Historically, physicians first attempted to ventilate patients with ARDS to a normal Paco2. In patients with severe acute lung injury, however, this arbitrary goal has a mechanical cost because of inappropriately sized tidal volume and amplification of lung injury, as described above. Over the past decade, there has been increasing evidence that points to the safety and efficacy of allowing the Paco2 to rise well above 40 mm Hg.12 When patients with severe ARDS are ventilated with a lung protective strategy, Paco2 may rise to 50 to 70 mm Hg (occasionally higher) and the pH falls accordingly. Despite the adverse effects of respiratory acidosis in the nonmechanically ventilated patient, very high levels of Paco2 seem remarkably well tolerated by adequately sedated patients. One may allow the Paco2 to rise gradually (5-10 mm Hg/h) in order to allow time for some cellular compensation. In patients without contraindications, sodium bicarbonate may be infused to raise the blood pH. Sodium bicarbonate delivers a substantial Co2 load to a patient already marginally able to excrete what is produced endogenously and further risks volume overload and potassium depletion. Bicarbonate should be considered when ventilator strategy results in very low pH (ie, < 7.20).
Contraindications to permissive hypercapnia are the presence of increased intracranial pressure or active cardiac ischemia; also, the inspired gas must be oxygen enriched to prevent hypoxemia, and patients would be expected to require more sedation. Over time, in patients with good renal function, the kidney will retain bicarbonate in response to the respiratory acidosis as an endogenous compensation mechanism, making permissive hypercapnia easier to maintain.
Approach to Mechanical Ventilation
The principles that guide our ventilatory management of ARDS are (1) avoid alveolar overdistention targeting an initial tidal volume of 6 mL/kg IBW, tolerating hypercapnia if necessary10; (2) obtain and maintain an Fio2 of less than or equal to 0.6 as soon as feasible; and (3) apply PEEP to avoid deflation/reinflation injury. Either volume- or time-cycled assist-control ventilation (ACV) is used. Since with pressure-control ventilation changes in lung elastance or airway resistance over time cause tidal volume to vary, it is typically deployed in a pressure-regulated volume-control (PRVC) or volume-guaranteed mode. In these circumstances the ventilator software adjusts pressure up or down in an attempt to keep tidal volume constant. PRVC ventilation in the distressed ARDS patient may require significant sedation, which, if necessary, in addition to aiding patient-ventilator synchrony, reduces the oxygen consumption and Co2 production.
One of the management goals is to reduce the Fio2 over the first 24 to 48 hours to less than 0.6 to avoid the potential for oxygen toxicity, and this can usually be accomplished by recruitment and increasing PEEP, using pulse oximetry as a guide. Positive end-expiratory pressure exploits the hysteresis of the inflation and deflation limbs of each breath to recruit alveoli on inspiration (by expanding collapsed units and translocating fluid from flooded units to the interstitial space) and then preventing derecruitment at end expiration. Recruitment maneuvers such as applying 40 cm H2O continuous positive airway pressure for 40 seconds may increase lung opening, which can be held open by increased PEEP settings. The result is increased respiratory system compliance as a result of increased functional residual capacity and improved gas exchange because of oxygenation of perfused recruited air space.13, 14 Positive end-expiratory pressure may be initially set at 12 to 15 cm H2O in a single step and then lowered over time as tolerated, or set lower after initial recruitment maneuvers and sequentially increased if recruitment-induced improvement in oxygenation is not maintained. Both methods require re-recruitment and return to previous PEEP setting if desaturation occurs. PEEP raises pleural pressure, which will produce an increase in juxtacardiac pressure; this raises right atrial pressure (downstream pressure for filling of the heart) and decreases the transmural filling pressure of the left ventricle, and hypotension may result. This, however, is uncommon, perhaps because the pleural pressure increment is slight because of a decrease in lung compliance due to ARDS. Significant hypotension can be treated by reducing the PEEP temporarily and by infusing fluids or vasoactive drugs to restore cardiac output. Just as shunt lesions are poorly responsive to increased Fio2, so are they to reduced Fio2, and it is usually possible to achieve the target of 0.6 early in the management of ARDS. If initial PEEP was set at 15 cm H2O following recruitment and adequate oxygenation was achieved, PEEP can be decreased in steps of 2 cm H2O, allowing at least 15 minutes between steps and seeking the least PEEP that maintains the recruitment-induced oxygenation improvement. An alternative to sustained higher inflation pressure over time for recruitment is incremental increases in PEEP with fixed tidal volume. This is a one-step maneuver that simultaneously increases end- expiratory lung volume (recruiting closed lung), with the increase in PEEP keeping some portion of the newly recruited lung from collapsing at end expiration. Reducing PEEP significantly, even for short periods of time, is often associated with alveolar derecruitment and rapid arterial hemoglobin desaturation. Thus, airway disconnections should be kept to a minimum, and when required or occurring, they should be followed by re-recruitment if recruitment had been used as part of the PEEP-setting strategy. When severely hypoxemic patients fail to respond to PEEP, one should suspect a focal lung process, such as lobar pneumonia or atelectasis. In some patients, PEEP must be raised higher than 15 cm H2O (rarely much higher in order to get the Fio2 below 0.6).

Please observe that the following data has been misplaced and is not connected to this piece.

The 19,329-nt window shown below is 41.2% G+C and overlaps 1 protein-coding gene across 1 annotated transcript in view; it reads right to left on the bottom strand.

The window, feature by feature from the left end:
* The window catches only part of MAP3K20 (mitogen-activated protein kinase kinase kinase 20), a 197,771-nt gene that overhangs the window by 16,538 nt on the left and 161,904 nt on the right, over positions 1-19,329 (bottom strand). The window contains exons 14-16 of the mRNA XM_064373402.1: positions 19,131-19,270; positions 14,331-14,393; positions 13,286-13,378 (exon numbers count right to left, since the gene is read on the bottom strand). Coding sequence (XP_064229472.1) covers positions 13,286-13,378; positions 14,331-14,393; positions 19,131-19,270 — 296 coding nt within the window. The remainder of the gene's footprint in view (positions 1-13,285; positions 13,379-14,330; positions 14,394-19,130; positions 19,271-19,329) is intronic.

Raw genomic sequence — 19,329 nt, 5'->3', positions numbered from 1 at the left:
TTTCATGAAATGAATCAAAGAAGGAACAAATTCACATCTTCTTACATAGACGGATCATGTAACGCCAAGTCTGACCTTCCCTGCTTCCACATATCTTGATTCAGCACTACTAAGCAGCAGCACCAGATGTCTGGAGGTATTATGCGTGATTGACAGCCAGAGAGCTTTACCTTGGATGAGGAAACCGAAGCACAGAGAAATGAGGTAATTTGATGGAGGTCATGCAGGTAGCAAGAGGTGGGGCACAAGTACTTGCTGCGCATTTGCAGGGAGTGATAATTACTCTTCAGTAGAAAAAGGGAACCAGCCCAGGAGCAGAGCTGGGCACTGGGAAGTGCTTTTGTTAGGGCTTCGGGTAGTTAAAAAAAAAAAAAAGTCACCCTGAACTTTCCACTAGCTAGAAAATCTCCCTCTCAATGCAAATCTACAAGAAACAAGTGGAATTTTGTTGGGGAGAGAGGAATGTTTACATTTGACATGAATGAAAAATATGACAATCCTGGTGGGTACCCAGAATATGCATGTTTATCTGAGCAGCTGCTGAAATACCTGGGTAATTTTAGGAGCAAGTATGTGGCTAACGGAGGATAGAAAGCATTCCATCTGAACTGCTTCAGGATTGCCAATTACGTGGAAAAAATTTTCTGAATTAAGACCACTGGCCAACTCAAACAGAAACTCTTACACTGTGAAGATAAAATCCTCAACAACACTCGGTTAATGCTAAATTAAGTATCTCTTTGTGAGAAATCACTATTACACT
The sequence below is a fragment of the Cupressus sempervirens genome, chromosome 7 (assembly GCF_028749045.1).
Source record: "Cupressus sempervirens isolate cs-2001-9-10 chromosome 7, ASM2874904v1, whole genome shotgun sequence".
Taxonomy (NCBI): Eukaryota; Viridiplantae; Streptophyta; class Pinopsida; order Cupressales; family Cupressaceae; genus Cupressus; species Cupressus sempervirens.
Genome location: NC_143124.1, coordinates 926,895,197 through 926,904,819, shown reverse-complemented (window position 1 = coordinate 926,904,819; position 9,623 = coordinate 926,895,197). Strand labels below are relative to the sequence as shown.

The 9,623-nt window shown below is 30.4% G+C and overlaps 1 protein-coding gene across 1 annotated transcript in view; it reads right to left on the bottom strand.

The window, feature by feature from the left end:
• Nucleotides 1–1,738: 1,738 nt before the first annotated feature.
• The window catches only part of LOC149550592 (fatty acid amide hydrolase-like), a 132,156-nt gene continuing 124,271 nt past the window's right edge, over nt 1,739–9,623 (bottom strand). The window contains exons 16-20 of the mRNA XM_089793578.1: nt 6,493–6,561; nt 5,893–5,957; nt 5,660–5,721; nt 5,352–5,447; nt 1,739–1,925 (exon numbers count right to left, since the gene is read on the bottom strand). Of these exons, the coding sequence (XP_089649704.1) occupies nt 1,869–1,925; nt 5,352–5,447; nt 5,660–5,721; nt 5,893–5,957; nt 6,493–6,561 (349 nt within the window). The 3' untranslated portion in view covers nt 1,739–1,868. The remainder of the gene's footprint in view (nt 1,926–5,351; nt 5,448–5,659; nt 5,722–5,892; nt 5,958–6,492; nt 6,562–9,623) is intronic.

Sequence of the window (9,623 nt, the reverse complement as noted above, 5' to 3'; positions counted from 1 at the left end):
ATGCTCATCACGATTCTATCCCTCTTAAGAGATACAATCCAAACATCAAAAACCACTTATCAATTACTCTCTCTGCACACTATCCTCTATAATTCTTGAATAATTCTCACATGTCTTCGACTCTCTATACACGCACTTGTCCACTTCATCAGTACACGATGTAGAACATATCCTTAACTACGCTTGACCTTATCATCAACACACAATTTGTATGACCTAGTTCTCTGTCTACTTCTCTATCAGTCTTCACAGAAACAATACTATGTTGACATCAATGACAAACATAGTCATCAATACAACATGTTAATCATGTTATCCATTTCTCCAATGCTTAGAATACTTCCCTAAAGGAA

Once the PEEP is adjusted and the Fio2 is lowered to 0.6, the tidal volume and rate should be reevaluated. A 0.3-second end-inspiratory pause should be used to determine Pplat. If Pplat exceeds 30 cm H2O, the tidal volume (initially set at 6 cm H2O IBW) should be reduced progressively, in decrements of 0.5 mL/kg IBW, until this target value of less than or equal to 30 cm H2O is achieved. The initial respiratory rate of 20 breaths/min may need to be raised to reduce the work of breathing and help with Co2 elimination, but the expiratory flow waveform should be inspected for the presence of end-expiratory flow (signaling auto-PEEP), which should be avoided. Respiratory rate should typically not exceed 35 to 40 breaths/min.